‘Proud and Unafraid’ Details the Trials & Tribulations of Being Queer in Nigeria
Despite the growing online visibility of Nigeria’s LGBTQ community, the reality of their lives is still dire. Shackled by the Same-Sex Marriage Prohibition Act (SSMPA) which criminalizes queer relationships in the country, and an overtly homophobic populace, queer people are forced to live a parallel life in the country far away from the reach of traditional news sources and media organizations.
The lack of documentation in Nigerian media about the LGBTQ community leaves a sizable hole in our national archives, meaning that the lives and activities of successive generations of queer people might be lost to the sands of time. However, thanks to the decentralizing effect of the Internet, new mediums are springing up that allow queer people tell stories of their lives and intricacies of dealing with being a member of the LGBTQ community in Nigeria.
Last year, N’ihu Media, a media agency based in Lagos, released a documentary touching on the lives of four queer Nigerians titled Proud and Unfraid. In the opening sequence of the documentary, culture writer Vincent Desmond, talks about the ways that being gay makes his perspective on life different. “Being gay is something that affects almost anything and everything you do,” he says. “The way you meet people, the way you react to people, the way you compose yourself in public. It’s because you’re always aware that someone who one minute is nice to you could just suddenly flip the moment they are aware that this person might be saying.”
Across 27 minutes, the subjects of the documentary explore coming out, the impact of being queer on their inter-personal relationship, and the cost and burdens of identifying as openly queer in a homophobic country like Nigeria, giving a fantastic insight into how they navigate their lives and the harsh realities of being queer in Nigeria.
Over a Zoom call one busy midday week in mid-June, Bayo Lambo, the founder of N’ihu Media lays out his reasons for green-lighting the documentary, what the process liked like, and his dream for a more empathetic Nigeria.
How did you get the idea to do a documentary of queer experiences in Nigeria?
I’m the owner of N’ihu Media and what we do is that we cover everything Africa. It’s a Pan-African thing and we basically explore the lives of people on the continent and it’s impossible to cover life on the continent without covering the disenfranchised. We try to give an objective view of everything and the community is obviously a disenfranchised one.
The idea for the documentary was brought to me by Hannah Ajala. She’s a BBC reporter that we do stuff together and bounce ideas off each other. She knows the kind of stories I like and so she sends me story ideas from time to time but when she sent that one I said, “Yes, let’s do that, let’s see what we can find.”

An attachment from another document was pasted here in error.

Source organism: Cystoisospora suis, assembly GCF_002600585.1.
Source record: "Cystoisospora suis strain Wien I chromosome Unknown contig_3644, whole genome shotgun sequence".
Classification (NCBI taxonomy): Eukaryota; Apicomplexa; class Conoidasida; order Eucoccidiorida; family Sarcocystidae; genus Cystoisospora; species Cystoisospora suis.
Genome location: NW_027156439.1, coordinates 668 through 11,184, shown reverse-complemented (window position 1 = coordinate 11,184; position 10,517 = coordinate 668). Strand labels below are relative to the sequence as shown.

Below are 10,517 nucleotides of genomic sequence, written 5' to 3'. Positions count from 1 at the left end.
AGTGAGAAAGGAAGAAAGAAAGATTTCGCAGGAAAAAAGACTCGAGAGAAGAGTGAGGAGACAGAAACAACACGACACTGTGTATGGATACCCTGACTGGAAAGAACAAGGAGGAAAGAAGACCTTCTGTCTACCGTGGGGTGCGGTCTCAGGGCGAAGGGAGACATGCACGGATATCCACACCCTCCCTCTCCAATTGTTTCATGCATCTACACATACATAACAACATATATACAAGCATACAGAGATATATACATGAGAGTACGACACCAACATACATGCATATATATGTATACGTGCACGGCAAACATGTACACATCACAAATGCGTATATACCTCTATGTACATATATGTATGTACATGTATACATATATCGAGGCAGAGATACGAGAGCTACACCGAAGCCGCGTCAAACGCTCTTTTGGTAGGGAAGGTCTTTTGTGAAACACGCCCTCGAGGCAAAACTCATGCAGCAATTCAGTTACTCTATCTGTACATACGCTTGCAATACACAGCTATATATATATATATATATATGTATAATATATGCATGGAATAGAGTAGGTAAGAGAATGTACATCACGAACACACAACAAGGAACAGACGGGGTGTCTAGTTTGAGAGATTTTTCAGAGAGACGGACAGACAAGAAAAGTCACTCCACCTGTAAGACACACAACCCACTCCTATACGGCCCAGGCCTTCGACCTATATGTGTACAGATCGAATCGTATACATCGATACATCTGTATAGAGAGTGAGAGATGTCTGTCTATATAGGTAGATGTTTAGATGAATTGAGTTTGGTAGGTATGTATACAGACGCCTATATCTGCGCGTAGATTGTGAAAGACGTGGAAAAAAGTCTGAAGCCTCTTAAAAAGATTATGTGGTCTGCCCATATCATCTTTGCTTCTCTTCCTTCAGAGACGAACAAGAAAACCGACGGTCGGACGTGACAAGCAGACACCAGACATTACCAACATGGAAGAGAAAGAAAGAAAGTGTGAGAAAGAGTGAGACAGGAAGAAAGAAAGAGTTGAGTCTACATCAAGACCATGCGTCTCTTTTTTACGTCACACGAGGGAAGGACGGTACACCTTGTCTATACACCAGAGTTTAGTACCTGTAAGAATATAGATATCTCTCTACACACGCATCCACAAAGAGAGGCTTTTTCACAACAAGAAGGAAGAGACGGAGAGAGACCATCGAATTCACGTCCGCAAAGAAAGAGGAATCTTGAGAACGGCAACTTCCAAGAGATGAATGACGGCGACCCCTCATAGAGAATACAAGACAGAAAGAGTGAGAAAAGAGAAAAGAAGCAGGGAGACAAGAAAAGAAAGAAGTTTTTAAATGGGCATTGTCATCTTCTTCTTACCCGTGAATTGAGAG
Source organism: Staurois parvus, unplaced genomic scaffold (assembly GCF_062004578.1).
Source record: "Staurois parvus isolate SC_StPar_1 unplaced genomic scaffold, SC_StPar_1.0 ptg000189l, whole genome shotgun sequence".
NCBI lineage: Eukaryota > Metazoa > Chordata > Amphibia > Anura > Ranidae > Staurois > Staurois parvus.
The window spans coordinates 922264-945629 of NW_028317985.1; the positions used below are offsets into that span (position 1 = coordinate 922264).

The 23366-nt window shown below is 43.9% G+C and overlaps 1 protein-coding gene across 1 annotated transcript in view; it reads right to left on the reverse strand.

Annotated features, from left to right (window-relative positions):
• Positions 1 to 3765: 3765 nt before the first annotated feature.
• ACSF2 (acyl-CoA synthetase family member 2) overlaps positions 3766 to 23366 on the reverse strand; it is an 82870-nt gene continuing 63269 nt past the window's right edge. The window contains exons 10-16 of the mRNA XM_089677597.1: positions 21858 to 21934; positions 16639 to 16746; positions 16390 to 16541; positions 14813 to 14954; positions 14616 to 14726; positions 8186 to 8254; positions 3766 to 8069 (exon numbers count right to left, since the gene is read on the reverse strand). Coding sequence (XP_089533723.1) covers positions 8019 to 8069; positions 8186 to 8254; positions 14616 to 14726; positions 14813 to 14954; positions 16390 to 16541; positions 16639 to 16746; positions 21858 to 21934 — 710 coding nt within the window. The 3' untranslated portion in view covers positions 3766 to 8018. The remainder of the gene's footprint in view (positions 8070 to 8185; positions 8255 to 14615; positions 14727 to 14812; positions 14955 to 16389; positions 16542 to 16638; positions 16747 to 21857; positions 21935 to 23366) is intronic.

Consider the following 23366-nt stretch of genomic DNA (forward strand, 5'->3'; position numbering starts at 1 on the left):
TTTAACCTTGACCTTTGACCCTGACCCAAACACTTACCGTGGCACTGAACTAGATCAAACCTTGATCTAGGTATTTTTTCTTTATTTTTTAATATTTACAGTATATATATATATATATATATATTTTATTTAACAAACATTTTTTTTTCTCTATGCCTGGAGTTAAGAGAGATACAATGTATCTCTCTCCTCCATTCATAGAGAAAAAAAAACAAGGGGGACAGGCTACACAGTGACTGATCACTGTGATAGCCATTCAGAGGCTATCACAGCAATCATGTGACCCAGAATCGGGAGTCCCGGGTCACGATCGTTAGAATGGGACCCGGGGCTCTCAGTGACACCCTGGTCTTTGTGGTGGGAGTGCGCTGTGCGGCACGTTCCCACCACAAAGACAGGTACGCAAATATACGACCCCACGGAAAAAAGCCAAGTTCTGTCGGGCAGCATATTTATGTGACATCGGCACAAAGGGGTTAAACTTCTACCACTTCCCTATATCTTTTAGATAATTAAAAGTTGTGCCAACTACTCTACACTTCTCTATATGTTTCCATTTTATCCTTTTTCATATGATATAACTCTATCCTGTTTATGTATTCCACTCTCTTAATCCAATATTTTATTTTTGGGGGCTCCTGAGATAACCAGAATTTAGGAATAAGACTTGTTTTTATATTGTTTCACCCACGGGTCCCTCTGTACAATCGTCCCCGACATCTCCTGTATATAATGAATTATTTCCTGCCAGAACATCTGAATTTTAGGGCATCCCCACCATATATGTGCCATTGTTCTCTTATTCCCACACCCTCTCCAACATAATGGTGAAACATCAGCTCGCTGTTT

Half of the time when I do stories, I do them because I want to know. When I was first thinking about doing this channel, I said something out by mistake and everyone turned and looked at me. I said I’d like to follow people to their homes and everyone turned around and was like, “What’s this guy saying?” But what I meant is that I want to see what everybody is going through. You see me today but you only see a part of me. By the time I shut down this laptop or whatever you don’t know what I’m going through, good or bad. So that’s the main reason we took on this story, for telling those hidden stories. We’re like a baby Vice.
When did you start your production company?
Officially, it was 2020. The first time I put a video out was during the pandemic, that was the first time I put out a production but I had started on the sports side of things. I was covering sports in anticipation of doing stories like this one. I’d done the Shitsuke Flag Football in Nigeria which is a fantastic thing. I played in the league so we put cameras there to get clips of the action.
Speaking specifically about Proud and Unafraid, how important was it to for you to bring representation of the Nigerian queer experience to the fore?
I feel like one thing you have to remember is that everyone is someone’s son, daughter, brother, wife, husband, or child and we need empathy. We need to see other people’s side. I can never understand what you’re going through unless you tell me. I can never understand your choices until I understand why or what set it off. So it is very important that we put ourselves out there and put these kinds of stories out. It’s very good to shed a light on other people’s realities. It’s not easy to see somebody walking down, saying she’s going on a date and when she gets there, there’s a bunch of people waiting just to beat her up. We just need to have more empathy and understand what people are going through.